April 17, 2005
What is Behavioral Economics?
"Behavioral economics [applies] scientific research on human and social cognitive and emotional [patterns] to better understand economic decisions and how they affect market prices, returns and the allocation of resources. The fields are primarily concerned with the rationality, or lack thereof, of economic agents. Behavioral models typically integrate insights from psychology with neo-classical economic theory... Behavioral analyses are mostly concerned with the effects of market decisions, but also those of public choice...
At the outset behavioral economics […] theories were developed almost exclusively from experimental observations and survey responses, though in more recent times real world data has taken a more prominent position. fMRI has also been used to determine which areas of the brain are active during various steps of economic decision making. Experiments simulating market situations such as stock market trading and auctions are seen as particularly useful as they can be used to isolate the effect of a particular [heuristic] upon behavior; observed market behavior can typically be explained in a number of ways, carefully designed experiments can help narrow the range of plausible explanations. Experiments are designed to be incentive compatible, with binding transactions involving real money [as] the norm. " (from Wikipedia)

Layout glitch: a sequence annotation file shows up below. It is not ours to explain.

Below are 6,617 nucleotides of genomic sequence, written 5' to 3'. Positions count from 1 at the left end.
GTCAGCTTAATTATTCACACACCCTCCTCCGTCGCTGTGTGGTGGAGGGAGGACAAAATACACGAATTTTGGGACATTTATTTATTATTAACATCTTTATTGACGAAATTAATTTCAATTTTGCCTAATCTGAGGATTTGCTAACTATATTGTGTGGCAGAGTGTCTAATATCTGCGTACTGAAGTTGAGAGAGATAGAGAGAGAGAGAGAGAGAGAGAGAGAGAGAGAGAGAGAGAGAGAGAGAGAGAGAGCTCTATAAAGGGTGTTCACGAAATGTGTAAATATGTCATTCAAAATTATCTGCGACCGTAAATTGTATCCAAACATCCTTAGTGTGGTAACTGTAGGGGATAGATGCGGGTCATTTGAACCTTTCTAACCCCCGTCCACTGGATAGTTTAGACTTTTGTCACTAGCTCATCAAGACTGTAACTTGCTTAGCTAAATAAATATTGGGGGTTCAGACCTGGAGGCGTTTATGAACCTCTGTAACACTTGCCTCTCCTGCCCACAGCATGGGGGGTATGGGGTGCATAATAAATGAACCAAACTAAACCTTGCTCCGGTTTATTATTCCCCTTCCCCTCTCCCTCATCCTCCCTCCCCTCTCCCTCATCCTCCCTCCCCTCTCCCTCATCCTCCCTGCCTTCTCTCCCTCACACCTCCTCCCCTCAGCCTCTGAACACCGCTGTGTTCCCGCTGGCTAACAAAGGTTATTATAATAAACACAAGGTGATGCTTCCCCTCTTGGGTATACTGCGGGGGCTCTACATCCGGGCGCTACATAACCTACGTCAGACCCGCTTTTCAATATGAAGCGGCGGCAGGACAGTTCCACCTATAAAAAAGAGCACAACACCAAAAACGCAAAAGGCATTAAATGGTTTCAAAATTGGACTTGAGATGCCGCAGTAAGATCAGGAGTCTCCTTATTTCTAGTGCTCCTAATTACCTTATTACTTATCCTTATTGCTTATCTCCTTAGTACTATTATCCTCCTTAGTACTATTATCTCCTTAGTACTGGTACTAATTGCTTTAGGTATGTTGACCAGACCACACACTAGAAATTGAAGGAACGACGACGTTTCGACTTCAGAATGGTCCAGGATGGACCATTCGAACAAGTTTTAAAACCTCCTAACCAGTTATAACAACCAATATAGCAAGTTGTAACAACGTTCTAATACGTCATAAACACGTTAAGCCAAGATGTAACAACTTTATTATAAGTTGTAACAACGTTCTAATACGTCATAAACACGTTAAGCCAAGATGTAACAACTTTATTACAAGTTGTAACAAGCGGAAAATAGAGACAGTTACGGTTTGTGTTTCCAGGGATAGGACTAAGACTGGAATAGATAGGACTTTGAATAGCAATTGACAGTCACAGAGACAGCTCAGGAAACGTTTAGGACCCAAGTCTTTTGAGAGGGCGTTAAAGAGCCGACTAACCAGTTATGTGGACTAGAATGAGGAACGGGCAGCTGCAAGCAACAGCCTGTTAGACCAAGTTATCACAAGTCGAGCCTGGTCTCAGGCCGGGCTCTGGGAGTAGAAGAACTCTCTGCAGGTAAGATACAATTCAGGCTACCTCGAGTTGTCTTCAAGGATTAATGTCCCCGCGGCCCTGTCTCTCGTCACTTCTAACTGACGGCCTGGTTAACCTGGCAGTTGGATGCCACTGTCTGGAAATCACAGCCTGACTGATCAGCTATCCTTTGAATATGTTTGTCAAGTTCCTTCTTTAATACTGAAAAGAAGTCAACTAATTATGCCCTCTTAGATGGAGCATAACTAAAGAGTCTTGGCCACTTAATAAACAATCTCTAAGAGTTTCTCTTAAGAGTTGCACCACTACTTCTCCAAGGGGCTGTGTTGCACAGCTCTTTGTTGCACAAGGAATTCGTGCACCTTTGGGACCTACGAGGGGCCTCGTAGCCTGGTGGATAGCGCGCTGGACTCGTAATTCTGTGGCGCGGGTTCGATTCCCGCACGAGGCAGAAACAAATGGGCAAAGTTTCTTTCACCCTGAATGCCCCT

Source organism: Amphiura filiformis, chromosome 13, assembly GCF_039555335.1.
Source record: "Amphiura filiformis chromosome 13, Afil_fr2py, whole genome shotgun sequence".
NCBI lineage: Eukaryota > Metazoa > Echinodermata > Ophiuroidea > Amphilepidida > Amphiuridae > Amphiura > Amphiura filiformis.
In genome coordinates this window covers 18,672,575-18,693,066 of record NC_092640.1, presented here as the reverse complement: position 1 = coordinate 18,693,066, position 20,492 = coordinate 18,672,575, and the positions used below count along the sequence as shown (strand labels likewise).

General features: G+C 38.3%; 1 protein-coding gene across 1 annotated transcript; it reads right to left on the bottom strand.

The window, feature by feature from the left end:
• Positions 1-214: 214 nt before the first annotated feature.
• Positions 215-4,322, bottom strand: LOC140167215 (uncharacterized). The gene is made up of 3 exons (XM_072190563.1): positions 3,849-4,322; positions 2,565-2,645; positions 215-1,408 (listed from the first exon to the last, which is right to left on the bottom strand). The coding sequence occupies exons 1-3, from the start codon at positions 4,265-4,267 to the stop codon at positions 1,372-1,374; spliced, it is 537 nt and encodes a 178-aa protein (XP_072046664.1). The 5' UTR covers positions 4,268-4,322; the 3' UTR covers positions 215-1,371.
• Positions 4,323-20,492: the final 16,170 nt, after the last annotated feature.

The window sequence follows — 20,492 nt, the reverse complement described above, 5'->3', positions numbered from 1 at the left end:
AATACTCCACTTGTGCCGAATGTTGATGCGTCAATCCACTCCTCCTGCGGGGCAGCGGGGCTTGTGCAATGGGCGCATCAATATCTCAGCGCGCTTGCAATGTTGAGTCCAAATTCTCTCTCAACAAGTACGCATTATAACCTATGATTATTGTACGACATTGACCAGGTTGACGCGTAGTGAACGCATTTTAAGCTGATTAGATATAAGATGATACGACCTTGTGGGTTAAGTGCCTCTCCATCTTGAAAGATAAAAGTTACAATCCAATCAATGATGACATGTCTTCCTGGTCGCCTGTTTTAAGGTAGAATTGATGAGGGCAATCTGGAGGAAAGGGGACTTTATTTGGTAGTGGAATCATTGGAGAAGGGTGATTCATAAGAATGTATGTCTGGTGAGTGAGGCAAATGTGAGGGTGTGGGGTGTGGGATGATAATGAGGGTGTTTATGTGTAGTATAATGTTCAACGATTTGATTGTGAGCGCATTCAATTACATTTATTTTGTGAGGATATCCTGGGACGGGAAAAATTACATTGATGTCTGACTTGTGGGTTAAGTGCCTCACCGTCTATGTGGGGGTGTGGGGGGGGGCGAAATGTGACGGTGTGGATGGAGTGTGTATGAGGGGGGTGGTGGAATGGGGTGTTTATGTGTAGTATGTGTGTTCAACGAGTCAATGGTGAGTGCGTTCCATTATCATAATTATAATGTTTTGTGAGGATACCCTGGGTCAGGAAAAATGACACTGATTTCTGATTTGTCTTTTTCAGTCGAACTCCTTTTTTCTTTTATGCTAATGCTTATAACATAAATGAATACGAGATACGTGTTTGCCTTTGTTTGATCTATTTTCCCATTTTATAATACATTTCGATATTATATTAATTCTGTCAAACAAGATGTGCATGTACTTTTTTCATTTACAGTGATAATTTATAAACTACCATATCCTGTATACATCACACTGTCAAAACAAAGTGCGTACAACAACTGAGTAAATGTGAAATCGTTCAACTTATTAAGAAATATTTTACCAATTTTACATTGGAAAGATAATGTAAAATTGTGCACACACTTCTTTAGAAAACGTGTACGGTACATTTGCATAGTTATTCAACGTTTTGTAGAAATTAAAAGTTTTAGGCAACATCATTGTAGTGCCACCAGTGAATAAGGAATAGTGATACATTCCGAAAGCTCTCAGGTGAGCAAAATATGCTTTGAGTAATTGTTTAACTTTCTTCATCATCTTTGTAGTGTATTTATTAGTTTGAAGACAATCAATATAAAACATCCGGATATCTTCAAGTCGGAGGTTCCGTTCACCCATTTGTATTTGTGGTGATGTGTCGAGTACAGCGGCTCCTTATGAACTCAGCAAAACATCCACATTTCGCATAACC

BEHAVIORAL ECONOMICS ARTICLES:
*Save More Tomorrow: Using Behavioral Economics to Increase Employee Saving by Richard H. Thaler; University of Chicago and NBER and Shlomo Benartzi; UCLA Anderson
*Behavioral Economics by Sendhil Mullainathan; MIT and NBER and Richard H. Thaler; University of Chicago and NBER
*Behavioral Economics and Institutional Innovation by Robert J. Shiller; Yale University
*Amos Tversky and the Ascent of Behavioral Economics by David Laibson; Harvard University and Richard Zeckhauser; Harvard University
Posted by DSN at April 17, 2005 05:15 PM